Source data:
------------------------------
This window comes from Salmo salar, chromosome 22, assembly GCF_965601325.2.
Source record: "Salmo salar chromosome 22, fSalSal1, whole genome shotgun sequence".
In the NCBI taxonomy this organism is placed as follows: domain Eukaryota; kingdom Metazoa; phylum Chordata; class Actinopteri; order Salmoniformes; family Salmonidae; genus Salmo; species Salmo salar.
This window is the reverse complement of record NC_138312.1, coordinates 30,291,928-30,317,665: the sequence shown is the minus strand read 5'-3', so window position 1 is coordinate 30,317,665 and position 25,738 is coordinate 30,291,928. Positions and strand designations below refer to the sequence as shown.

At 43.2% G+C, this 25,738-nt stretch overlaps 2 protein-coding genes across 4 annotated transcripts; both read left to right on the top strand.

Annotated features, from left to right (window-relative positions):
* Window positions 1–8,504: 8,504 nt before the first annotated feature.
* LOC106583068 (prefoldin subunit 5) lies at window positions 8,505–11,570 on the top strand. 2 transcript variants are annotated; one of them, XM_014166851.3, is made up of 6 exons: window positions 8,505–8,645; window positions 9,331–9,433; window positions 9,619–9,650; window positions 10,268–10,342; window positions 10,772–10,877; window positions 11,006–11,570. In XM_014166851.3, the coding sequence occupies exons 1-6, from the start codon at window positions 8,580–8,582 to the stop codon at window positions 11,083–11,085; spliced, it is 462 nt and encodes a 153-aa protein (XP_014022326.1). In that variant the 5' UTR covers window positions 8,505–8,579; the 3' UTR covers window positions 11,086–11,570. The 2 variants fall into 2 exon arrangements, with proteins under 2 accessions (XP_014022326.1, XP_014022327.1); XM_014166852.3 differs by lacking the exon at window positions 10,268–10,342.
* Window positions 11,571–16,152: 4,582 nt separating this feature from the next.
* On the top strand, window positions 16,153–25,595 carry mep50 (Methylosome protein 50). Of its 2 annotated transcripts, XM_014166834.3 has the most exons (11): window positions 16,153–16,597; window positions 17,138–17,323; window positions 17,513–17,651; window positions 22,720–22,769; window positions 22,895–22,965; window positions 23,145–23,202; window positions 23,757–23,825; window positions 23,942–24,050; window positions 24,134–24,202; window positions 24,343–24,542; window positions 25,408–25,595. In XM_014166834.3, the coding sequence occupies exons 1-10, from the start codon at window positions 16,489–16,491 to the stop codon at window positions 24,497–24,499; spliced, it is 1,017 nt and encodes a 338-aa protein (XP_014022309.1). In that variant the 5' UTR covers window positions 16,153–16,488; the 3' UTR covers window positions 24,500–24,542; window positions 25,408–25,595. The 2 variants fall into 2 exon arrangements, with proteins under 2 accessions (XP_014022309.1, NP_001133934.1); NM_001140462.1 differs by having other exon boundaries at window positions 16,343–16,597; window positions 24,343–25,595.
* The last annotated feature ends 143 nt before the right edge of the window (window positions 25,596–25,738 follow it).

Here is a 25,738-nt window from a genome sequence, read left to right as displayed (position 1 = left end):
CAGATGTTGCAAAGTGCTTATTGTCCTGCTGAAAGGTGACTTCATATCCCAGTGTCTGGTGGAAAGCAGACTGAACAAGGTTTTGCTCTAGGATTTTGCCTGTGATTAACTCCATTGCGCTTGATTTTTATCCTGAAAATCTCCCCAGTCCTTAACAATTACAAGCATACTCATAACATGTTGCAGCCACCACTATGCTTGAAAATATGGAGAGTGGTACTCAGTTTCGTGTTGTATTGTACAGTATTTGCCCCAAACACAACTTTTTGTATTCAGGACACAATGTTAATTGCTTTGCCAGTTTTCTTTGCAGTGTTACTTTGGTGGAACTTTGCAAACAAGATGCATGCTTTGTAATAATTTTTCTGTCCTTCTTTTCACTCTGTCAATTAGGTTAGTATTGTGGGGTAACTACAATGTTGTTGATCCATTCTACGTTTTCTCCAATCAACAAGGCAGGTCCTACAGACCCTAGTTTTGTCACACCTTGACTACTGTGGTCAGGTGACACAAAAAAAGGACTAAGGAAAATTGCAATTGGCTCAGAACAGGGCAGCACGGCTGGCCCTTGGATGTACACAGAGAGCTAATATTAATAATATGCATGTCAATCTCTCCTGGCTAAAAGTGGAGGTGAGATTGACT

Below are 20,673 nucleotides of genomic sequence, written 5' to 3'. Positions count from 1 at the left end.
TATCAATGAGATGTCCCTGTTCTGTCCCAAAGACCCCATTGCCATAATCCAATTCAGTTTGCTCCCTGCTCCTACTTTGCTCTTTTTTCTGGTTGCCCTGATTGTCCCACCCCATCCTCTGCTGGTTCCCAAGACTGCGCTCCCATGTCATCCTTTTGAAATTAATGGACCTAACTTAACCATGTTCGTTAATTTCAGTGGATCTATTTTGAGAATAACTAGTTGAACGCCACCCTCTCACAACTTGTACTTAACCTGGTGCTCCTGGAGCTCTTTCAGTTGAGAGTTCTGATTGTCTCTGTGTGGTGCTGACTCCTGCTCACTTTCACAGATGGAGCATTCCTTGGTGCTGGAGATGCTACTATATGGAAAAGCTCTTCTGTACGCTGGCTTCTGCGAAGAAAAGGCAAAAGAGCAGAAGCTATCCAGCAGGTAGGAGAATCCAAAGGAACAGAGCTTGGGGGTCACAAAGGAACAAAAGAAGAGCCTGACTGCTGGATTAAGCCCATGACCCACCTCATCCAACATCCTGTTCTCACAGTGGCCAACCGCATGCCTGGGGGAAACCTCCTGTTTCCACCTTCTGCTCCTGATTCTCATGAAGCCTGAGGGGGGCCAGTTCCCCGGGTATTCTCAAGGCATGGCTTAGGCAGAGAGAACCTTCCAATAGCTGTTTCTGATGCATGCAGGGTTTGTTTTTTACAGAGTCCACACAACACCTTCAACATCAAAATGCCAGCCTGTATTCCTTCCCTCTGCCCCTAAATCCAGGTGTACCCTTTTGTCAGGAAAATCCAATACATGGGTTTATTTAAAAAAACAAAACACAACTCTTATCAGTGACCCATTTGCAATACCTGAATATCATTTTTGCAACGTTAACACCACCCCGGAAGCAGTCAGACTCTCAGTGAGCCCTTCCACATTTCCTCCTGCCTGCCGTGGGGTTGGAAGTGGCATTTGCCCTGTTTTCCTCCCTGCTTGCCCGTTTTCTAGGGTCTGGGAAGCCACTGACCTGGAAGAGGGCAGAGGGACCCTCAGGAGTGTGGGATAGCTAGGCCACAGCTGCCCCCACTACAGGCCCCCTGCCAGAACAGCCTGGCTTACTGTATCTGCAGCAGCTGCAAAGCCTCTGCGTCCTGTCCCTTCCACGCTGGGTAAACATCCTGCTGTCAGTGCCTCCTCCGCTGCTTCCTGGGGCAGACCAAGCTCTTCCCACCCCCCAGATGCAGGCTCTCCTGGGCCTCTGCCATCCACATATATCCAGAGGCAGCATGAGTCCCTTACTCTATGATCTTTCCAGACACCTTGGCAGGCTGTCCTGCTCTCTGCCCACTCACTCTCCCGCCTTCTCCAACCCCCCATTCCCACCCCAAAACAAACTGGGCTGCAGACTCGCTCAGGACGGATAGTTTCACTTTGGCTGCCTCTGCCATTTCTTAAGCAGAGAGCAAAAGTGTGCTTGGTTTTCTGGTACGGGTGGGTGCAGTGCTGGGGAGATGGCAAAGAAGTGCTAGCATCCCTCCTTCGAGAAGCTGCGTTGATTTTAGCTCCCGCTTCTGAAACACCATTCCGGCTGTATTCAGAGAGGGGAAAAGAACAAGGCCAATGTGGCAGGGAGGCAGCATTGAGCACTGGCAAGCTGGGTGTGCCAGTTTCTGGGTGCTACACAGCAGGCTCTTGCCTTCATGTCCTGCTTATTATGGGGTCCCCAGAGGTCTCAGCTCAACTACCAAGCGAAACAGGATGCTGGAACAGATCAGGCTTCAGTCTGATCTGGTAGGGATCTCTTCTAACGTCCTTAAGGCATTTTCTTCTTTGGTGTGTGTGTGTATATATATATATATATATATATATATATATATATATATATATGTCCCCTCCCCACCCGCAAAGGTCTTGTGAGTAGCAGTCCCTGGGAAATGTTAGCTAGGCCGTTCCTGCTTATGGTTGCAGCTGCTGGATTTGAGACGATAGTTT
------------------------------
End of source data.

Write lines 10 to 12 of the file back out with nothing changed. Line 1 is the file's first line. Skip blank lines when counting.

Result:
* On the top strand, window positions 16,153–25,595 carry mep50 (Methylosome protein 50). Of its 2 annotated transcripts, XM_014166834.3 has the most exons (11): window positions 16,153–16,597; window positions 17,138–17,323; window positions 17,513–17,651; window positions 22,720–22,769; window positions 22,895–22,965; window positions 23,145–23,202; window positions 23,757–23,825; window positions 23,942–24,050; window positions 24,134–24,202; window positions 24,343–24,542; window positions 25,408–25,595. In XM_014166834.3, the coding sequence occupies exons 1-10, from the start codon at window positions 16,489–16,491 to the stop codon at window positions 24,497–24,499; spliced, it is 1,017 nt and encodes a 338-aa protein (XP_014022309.1). In that variant the 5' UTR covers window positions 16,153–16,488; the 3' UTR covers window positions 24,500–24,542; window positions 25,408–25,595. The 2 variants fall into 2 exon arrangements, with proteins under 2 accessions (XP_014022309.1, NP_001133934.1); NM_001140462.1 differs by having other exon boundaries at window positions 16,343–16,597; window positions 24,343–25,595.
* The last annotated feature ends 143 nt before the right edge of the window (window positions 25,596–25,738 follow it).

Here is a 25,738-nt window from a genome sequence, read left to right as displayed (position 1 = left end):